FC94: Laying the Foundations for Absolutism in France and Europe


FC94 in the Hyperflow of History;
Covered in multimedia lecture #2025.

The roots of the problems of state building in the 1600's, go back to the turmoil of the Dark Ages which helped give rise to two medieval institutions: feudalism and the medieval Church.  Feudalism formalized the fragmentation of France into some 300 different legal systems.  Over the centuries, custom and tradition firmly established a multitude of local rights and privileges across France. Various nobles and local officials claimed these rights, privileges, and the offices that went with them as their patrimonial birthrights.  Meanwhile, the chaos of the age helped make the medieval Church a major factor in state and society.  However, the revival of towns and trade in the High Middle Ages helped lead to the rise of kings.  They had always been recognized in theory as the rulers of France, but it had been centuries since anyone had taken them seriously. 

By the 1200's kings were making serious claims to rule in fact as well as name, strengthening those claims with the doctrine of Divine Right of Kings.  However, they were continually clashing with the Church and the locally entrenched rights and privileges that had evolved during the Dark Ages.  French courts, known as Parlements, were particularly troublesome in modifying, slowing down, or even stopping the king's decrees from being carried out.  The king could appear before the Parlements and plead his case, but that was seen as being beneath his royal dignity and was rarely done.

This made it especially difficult for kings to get new taxes, which the inflation and high military costs of the 1500's made even more necessary.  Kings had to resort to such fund raising techniques as taking out loans and selling offices and noble titles to ambitious members of the middle class.  Unfortunately, these created even bigger problems. Kings repaid loans through tax farming where creditors would collect the taxes of certain provinces.  Naturally, these creditors would take everything they could get from the provinces, which bred widespread corruption and discontent in the absence of a professional bureaucracy to check these abuses.  Selling offices and noble titles also bred corruption and made their owners tax exempt.  All this merely reduced the king's tax base even more, forcing him to sell more offices and tax farms, and so on until he was so far in debt he would declare bankruptcy or imprison his creditors on charges of corruption in order to erase his debts.

By the mid 1500's, these financial problems, combined with growing religious turmoil and continuing feudal separatism, helped trigger the French Wars of Religion which devastated France on and off for nearly forty years (1562-98).  One outcome of these wars was the willingness of people to recognize the king's power in order to ensure the peace.  The new king, Henry IV (1598-1610), and his minister, Sully, used this new attitude favoring absolutism and various economic measures to restore the power of the monarchy.  First of all, they repudiated all foreign debts, while repaying French creditors at a much lower rate of interest.  Second, they established the Paulette, a tax on hereditary offices that would partially make up for lost revenues when commoners bought into the tax-exempt ranks of the nobility.  Third, they built and repaired roads and bridges to encourage internal trade.  Finally, in the spirit of the economic theory of the day, mercantilism, which encouraged domestic industries to increase the flow of gold and silver into a country, they promoted such luxury industries as silk and tapestries to compete with foreign industries.  By the end of Henry's reign, the royal government was probably as financially solid as it had ever been.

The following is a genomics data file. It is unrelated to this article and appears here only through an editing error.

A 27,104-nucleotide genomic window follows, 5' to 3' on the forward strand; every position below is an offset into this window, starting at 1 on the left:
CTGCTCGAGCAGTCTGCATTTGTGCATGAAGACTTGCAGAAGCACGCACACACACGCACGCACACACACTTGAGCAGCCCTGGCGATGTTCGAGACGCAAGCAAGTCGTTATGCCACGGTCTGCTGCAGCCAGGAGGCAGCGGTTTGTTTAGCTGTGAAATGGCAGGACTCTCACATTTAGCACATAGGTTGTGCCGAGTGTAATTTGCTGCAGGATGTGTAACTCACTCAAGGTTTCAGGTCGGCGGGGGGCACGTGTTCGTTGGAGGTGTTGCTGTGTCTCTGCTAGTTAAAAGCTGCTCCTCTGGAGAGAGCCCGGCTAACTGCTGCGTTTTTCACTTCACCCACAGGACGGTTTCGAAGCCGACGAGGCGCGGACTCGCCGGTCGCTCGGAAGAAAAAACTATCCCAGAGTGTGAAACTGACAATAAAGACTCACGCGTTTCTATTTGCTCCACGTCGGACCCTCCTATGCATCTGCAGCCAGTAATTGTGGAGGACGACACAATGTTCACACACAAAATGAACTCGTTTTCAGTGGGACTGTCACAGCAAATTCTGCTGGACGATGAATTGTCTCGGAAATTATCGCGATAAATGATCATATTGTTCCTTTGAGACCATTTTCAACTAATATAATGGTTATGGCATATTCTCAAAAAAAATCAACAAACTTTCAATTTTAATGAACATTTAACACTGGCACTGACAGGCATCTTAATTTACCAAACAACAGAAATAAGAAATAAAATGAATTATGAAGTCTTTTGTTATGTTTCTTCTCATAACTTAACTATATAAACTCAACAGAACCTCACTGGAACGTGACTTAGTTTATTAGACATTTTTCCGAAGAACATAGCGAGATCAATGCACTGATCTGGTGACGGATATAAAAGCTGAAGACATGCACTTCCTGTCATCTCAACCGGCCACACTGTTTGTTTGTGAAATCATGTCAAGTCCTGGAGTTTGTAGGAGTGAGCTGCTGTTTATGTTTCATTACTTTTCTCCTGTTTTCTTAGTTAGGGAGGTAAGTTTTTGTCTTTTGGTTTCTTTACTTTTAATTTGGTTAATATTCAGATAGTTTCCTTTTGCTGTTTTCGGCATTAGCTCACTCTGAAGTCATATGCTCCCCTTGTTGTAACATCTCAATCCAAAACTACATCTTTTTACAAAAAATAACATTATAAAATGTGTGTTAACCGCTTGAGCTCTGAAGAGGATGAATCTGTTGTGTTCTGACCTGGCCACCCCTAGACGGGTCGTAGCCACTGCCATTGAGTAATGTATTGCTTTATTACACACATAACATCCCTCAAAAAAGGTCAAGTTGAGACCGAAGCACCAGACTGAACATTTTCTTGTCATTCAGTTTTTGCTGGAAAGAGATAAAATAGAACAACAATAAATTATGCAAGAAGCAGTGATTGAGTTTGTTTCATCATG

Henry's successor, Louis XIII (1610-43), and his minister, Cardinal Richelieu, continued building royal power.  They particularly focused on breaking the power of the nobles by destroying their castles, quickly crushing any of their conspiracies, and infringing on their privileges (such as dueling).  They also excluded them from royal councils, relying more on middle class officials who had just recently bought noble titles and were thus more reliable.  By 1635, they felt France was strong enough to throw its weight into the Thirty Years War to stop Spain.  Unfortunately, the war's expense largely wrecked the progress of the last 35 years and forced Richelieu to resort increasingly on tax farming, but this time with one important innovation.

In order to protect the financiers who bought the tax farms, Richelieu created new officials known as Intendants, whose job was to report corruption and make sure the financiers got their money.  Naturally, both the financiers and intendants were quite unpopular, and got involved in numerous disputes.  However, since the intendants were new officials with no tradition of being tried in local or Church courts, all their cases went to the royal courts, which favored them and the king's interests.  Eventually, Richelieu expanded the intendants' authority, making them supreme in all provincial affairs and rearranging the provinces into 32 non-feudal districts known as generalites.  This neatly sidestepped the firmly entrenched interests of local authorities and laid the foundations for more thorough royal control of the provinces and France under Louis XIV.